Patti Cake$ is a movie that impressed the audience and critics at the Sundance Film Festival. It didn't do great at the box-office though. There are two eligible songs from this film. First, comes PBNJ:

Then, there's Tuff Love (Finale). It's only found on Deezer: Tuff Love (Finale)

Pulimurugan is an Indian action film. It also has two eligible songs. First, there's Kaadanayum Kaalchilambe:

... There's also Maanathe Maarikurumbe:

Hold The Light from Only the Brave, a movie about firefighters is eligible. It is sung by Dierks Bentley:

Finally, for today, the Lost Souls from the movie The Pirates of Somalia, is nowhere to be found. Join us tomorrow for the final day of this 5-parter. I will also make my own predictions then. See you!

Friday, 29 December 2017

The Eligible Songs for the coming Oscars - part 3

Hello, everybody! This is the third day in a row that you get to hear the Oscar-eligible songs - so that, when the nominations are announced at the 23d January, you'll get to have an opinion. Here we go!

As we did yesterday and the day before, we begin with a favorite. Beauty and the Beast, the 1991 version, is one of the best Disney animated features ever. It was the first animated feature to be nominated for a Best Picture Oscar (out of 6 nominations in total). It was that year's Best Song winner with the delectable title song. So, this year a gamble was taken. Beauty and the Beast was remade with actual actors. The gamble paid off: The movie was a worldwide hit. All the songs from the old film were used and a few new ones were written especially for this film by the same composer, Alan Menken, and lyricist Tim Rice, in place of the late Howard Ashman. Two of these are eligible, with Evermore being among the favorites. This is the film's version by Dan Stevens:

This is the credits' version by Josh Groban:

We continue with two songs whose chances for a nomination are quite good. Fifty Shades Of Grey, although badly-reviewed, made tons of money and had an Oscar-nominated song. The sequel, Fifty Shades Darker, was also badly-reviewed, made slightly less money, and contains an eligible song. The said song, I Don’t Wanna Live Forever, has already been a worldwide smash hit and is performed by two of the hottest pop stars today, ex One-Directioner, ZAYN, and the Pop Diva Taylor Swift. Will the song's high visibility help its chances - and will the fact that it comes from a badly-reviewed movie affect them negatively? We'll see. For the moment, listen to it:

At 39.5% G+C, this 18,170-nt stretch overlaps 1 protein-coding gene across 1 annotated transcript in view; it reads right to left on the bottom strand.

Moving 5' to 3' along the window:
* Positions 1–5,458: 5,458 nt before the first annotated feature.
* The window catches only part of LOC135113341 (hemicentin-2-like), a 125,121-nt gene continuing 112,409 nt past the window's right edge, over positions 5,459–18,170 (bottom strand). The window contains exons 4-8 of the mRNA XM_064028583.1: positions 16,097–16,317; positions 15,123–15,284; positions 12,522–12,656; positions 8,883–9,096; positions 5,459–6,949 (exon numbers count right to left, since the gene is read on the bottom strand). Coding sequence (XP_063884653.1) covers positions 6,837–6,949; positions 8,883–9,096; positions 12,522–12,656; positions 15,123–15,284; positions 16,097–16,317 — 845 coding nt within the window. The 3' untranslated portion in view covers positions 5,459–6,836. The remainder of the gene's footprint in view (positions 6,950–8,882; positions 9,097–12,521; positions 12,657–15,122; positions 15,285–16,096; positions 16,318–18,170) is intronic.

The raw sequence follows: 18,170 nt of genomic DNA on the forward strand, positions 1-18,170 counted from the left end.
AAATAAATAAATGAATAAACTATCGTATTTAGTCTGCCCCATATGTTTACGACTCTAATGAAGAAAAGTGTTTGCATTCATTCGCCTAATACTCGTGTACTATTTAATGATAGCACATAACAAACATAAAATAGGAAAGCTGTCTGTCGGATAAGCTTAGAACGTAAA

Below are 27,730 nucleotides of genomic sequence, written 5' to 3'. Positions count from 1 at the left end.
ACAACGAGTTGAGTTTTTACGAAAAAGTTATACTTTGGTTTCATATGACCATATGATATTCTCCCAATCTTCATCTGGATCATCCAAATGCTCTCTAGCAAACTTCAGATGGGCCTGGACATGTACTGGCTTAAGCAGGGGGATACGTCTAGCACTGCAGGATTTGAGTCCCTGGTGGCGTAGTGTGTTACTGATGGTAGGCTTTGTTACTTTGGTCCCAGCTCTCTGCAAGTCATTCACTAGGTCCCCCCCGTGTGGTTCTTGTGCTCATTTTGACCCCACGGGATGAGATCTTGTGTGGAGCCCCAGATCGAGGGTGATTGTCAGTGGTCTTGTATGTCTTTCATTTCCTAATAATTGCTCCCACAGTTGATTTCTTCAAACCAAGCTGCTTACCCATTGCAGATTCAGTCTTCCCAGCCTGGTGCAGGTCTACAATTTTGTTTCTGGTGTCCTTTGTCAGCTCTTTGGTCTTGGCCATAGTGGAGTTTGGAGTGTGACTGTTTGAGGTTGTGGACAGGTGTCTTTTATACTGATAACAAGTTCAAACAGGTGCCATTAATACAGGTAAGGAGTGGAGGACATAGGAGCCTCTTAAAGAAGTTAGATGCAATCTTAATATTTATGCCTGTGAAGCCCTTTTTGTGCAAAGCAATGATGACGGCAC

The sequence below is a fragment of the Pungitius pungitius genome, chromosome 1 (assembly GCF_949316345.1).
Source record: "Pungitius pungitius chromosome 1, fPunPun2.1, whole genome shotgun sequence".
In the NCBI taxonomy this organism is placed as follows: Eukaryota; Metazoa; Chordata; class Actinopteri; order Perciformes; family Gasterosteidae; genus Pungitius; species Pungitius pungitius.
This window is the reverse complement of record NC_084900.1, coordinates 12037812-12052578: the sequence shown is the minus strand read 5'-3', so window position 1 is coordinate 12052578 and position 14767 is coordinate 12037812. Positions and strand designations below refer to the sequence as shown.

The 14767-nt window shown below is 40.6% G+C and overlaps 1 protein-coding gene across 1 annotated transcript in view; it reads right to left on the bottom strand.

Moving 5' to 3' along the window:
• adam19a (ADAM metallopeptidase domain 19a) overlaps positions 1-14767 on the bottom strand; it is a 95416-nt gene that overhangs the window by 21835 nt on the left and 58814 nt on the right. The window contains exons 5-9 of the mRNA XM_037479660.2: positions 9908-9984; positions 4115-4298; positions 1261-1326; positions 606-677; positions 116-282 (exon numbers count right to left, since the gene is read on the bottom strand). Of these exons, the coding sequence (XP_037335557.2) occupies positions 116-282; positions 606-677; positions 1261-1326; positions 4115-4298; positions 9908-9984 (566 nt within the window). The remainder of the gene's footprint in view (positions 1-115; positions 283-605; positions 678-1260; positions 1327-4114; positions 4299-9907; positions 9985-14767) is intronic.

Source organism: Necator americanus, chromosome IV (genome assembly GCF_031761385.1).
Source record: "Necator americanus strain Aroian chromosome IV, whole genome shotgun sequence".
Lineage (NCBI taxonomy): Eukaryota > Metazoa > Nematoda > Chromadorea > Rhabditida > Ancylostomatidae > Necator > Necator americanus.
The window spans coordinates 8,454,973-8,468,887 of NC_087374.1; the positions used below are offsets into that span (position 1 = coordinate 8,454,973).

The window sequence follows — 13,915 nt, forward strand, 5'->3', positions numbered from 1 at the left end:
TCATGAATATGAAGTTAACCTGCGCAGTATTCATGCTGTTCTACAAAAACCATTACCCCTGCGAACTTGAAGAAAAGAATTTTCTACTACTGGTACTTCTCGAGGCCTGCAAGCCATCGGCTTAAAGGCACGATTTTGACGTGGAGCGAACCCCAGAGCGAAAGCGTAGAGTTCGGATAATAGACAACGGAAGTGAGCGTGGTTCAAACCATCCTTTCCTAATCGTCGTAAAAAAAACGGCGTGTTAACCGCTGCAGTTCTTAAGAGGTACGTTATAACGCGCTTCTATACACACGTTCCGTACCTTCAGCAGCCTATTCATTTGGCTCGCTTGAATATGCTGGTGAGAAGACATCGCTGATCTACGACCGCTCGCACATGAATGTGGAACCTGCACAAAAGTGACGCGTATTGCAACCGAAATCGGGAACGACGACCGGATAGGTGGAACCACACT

The next song is my favorite one for today. It is a jazz-infused number by Elvis Costello called You Shouldn’t Look At Me That Way, from the film Film Stars Don’t Die in Liverpool, in which Annette Bening appears as Gloria Grahame, a famous actress of the 40s and 50s who had quite a tumultuous life. Early on, Bening was seriously considered as a Best Actress nominee. Right now, it seems that the best bet for an Oscar nomination for the film is Elvis Costello:

This Is How You Walk On, an earnest ballad from a 'small movie', Gifted, doesn't really stand a chance. It is performed by Gary Lightbody & Johnny McDaid:

My second favorite song for today comes from the well-reviewed Safdie Brothers heist movie, Good Time. Unfortunately, The Pure And The Damned, by Oneohtrix Point Never and featuring the majestic Iggy Pop, is probably not exactly the Academy voters' cup of tea; its chances are slim.

The Hero is a movie that showcases the talent of veteran Sam Elliott. The Hero (the song), performed by Keegan DeWitt, is eligible but the chances are less than slim. It is geo-blocked for me, hope it's OK for you:

You can also listen to it on Deezer: The Hero

Ryan Bingham sings How Shall A Sparrow Fly in the violent Western called Hostiles and starring Christian Bale. I could only find it on Deezer: How Shall A Sparrow Fly

By the way, you can have a free account on Deezer. You just need to give them your email.

Two Oscar veterans, Alan Bergman & Dave Grusin, perform Just Getting Started from the documentary If You’re Not in the Obit, Eat Breakfast. Alas, it is nowhere to be found...

Truth To Power, performed by OneRepublic, is from yet another documentary, the sequel to Best Song Oscar-winning An Inconvenient Truth, called An Inconvenient Sequel: Truth to Power. Will it make it?

Kepler’s Dream is a movie hardly anyone saw. Next Stop, The Stars, a conventional ballad by Patrick Neil Doyle, featuring Ana Richardson & Oliver Kenzie, doesn't stand a chance. I only found it on Deezer: Next Stop, The Stars

Lake of Fire hasn't even been released yet, still, three songs that appear in it were deemed eligible. These are, Have You Ever Wondered (catch it on Deezer): Have You Ever Wondered

... Then there's We Party All Night, performed by Alisha Thomas. If it's not geo-blocked for you, listen to it here:

If it is, you can catch it on Deezer: We Party All Night

The third song is supposed to be I'll Be Gone, but I think there's been a mistake: I'll Be Gone is a song by the group Lake of Fire which was released in 2016. Also, it doesn't appear on the soundtrack of the Lake of Fire film. Anyway, not one of these three songs stand a chance, so, moving on...

Like the first day, I will bookend this presentation with the other eligible song from Beauty and the Beast, How Does a Moment Last Forever; it's not a favorite, but receiving a nomination is not impossible. If both Beauty and the Beast songs receive nominations, then we'll have the extraordinary phenomenon of the two versions of the same film producing five nominated songs, since the 1991 original had three song nominations out of a total of six. Anyway, back to How Does a Moment Last Forever; this is the 'Montmartre' version:

This is CĂ©line Dion from the end credits:

Remember the Facebook groups that I thanked yesterday for allowing me to post the links to my stories there? There's one more: Gay Sensibility & Culture is exactly what the title says, a group efficiently and discreetly run by Bob. You can find it here:

That's all for today. Until tomorrow...